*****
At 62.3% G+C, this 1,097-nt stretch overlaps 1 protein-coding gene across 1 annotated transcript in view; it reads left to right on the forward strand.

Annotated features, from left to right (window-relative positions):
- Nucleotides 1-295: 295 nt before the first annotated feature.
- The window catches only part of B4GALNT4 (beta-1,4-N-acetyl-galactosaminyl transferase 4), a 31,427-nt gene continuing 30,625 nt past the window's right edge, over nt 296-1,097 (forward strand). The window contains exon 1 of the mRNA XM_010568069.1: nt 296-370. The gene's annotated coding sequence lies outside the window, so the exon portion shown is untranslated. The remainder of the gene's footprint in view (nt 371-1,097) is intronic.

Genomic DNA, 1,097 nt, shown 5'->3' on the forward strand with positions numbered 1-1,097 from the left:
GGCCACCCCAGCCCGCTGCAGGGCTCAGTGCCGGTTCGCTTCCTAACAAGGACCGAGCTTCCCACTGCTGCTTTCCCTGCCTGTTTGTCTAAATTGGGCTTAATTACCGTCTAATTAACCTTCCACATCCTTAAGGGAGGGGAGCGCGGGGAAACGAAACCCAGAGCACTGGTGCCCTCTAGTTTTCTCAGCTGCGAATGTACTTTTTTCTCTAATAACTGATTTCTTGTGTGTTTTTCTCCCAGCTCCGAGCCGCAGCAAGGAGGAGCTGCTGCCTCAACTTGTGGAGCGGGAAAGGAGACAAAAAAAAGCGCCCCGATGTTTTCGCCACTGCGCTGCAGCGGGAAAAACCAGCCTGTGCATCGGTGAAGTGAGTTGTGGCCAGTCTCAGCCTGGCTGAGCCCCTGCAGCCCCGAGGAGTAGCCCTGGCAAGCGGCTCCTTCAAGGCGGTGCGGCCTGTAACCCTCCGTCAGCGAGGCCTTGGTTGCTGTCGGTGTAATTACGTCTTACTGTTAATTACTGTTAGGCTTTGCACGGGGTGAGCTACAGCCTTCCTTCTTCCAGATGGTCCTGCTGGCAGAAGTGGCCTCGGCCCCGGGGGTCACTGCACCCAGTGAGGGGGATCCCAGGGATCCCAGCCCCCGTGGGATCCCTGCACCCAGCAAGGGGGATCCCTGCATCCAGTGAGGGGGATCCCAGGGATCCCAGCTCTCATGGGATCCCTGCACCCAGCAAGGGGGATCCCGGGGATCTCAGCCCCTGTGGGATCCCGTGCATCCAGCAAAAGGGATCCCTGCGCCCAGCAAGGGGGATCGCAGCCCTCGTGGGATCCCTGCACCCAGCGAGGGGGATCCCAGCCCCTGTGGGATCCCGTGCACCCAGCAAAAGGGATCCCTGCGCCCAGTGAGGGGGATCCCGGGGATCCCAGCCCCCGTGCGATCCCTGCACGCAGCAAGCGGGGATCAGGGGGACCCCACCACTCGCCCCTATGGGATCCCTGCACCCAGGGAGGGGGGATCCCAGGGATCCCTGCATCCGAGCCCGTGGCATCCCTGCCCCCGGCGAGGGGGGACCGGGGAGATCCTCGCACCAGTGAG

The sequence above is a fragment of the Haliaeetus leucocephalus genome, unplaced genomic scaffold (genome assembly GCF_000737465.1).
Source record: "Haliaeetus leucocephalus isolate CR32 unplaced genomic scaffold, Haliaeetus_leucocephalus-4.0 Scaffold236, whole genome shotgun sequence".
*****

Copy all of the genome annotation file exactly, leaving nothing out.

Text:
At 62.3% G+C, this 1,097-nt stretch overlaps 1 protein-coding gene across 1 annotated transcript in view; it reads left to right on the forward strand.

Annotated features, from left to right (window-relative positions):
- Nucleotides 1-295: 295 nt before the first annotated feature.
- The window catches only part of B4GALNT4 (beta-1,4-N-acetyl-galactosaminyl transferase 4), a 31,427-nt gene continuing 30,625 nt past the window's right edge, over nt 296-1,097 (forward strand). The window contains exon 1 of the mRNA XM_010568069.1: nt 296-370. The gene's annotated coding sequence lies outside the window, so the exon portion shown is untranslated. The remainder of the gene's footprint in view (nt 371-1,097) is intronic.

Genomic DNA, 1,097 nt, shown 5'->3' on the forward strand with positions numbered 1-1,097 from the left:
GGCCACCCCAGCCCGCTGCAGGGCTCAGTGCCGGTTCGCTTCCTAACAAGGACCGAGCTTCCCACTGCTGCTTTCCCTGCCTGTTTGTCTAAATTGGGCTTAATTACCGTCTAATTAACCTTCCACATCCTTAAGGGAGGGGAGCGCGGGGAAACGAAACCCAGAGCACTGGTGCCCTCTAGTTTTCTCAGCTGCGAATGTACTTTTTTCTCTAATAACTGATTTCTTGTGTGTTTTTCTCCCAGCTCCGAGCCGCAGCAAGGAGGAGCTGCTGCCTCAACTTGTGGAGCGGGAAAGGAGACAAAAAAAAGCGCCCCGATGTTTTCGCCACTGCGCTGCAGCGGGAAAAACCAGCCTGTGCATCGGTGAAGTGAGTTGTGGCCAGTCTCAGCCTGGCTGAGCCCCTGCAGCCCCGAGGAGTAGCCCTGGCAAGCGGCTCCTTCAAGGCGGTGCGGCCTGTAACCCTCCGTCAGCGAGGCCTTGGTTGCTGTCGGTGTAATTACGTCTTACTGTTAATTACTGTTAGGCTTTGCACGGGGTGAGCTACAGCCTTCCTTCTTCCAGATGGTCCTGCTGGCAGAAGTGGCCTCGGCCCCGGGGGTCACTGCACCCAGTGAGGGGGATCCCAGGGATCCCAGCCCCCGTGGGATCCCTGCACCCAGCAAGGGGGATCCCTGCATCCAGTGAGGGGGATCCCAGGGATCCCAGCTCTCATGGGATCCCTGCACCCAGCAAGGGGGATCCCGGGGATCTCAGCCCCTGTGGGATCCCGTGCATCCAGCAAAAGGGATCCCTGCGCCCAGCAAGGGGGATCGCAGCCCTCGTGGGATCCCTGCACCCAGCGAGGGGGATCCCAGCCCCTGTGGGATCCCGTGCACCCAGCAAAAGGGATCCCTGCGCCCAGTGAGGGGGATCCCGGGGATCCCAGCCCCCGTGCGATCCCTGCACGCAGCAAGCGGGGATCAGGGGGACCCCACCACTCGCCCCTATGGGATCCCTGCACCCAGGGAGGGGGGATCCCAGGGATCCCTGCATCCGAGCCCGTGGCATCCCTGCCCCCGGCGAGGGGGGACCGGGGAGATCCTCGCACCAGTGAG

The sequence above is a fragment of the Haliaeetus leucocephalus genome, unplaced genomic scaffold (genome assembly GCF_000737465.1).
Source record: "Haliaeetus leucocephalus isolate CR32 unplaced genomic scaffold, Haliaeetus_leucocephalus-4.0 Scaffold236, whole genome shotgun sequence".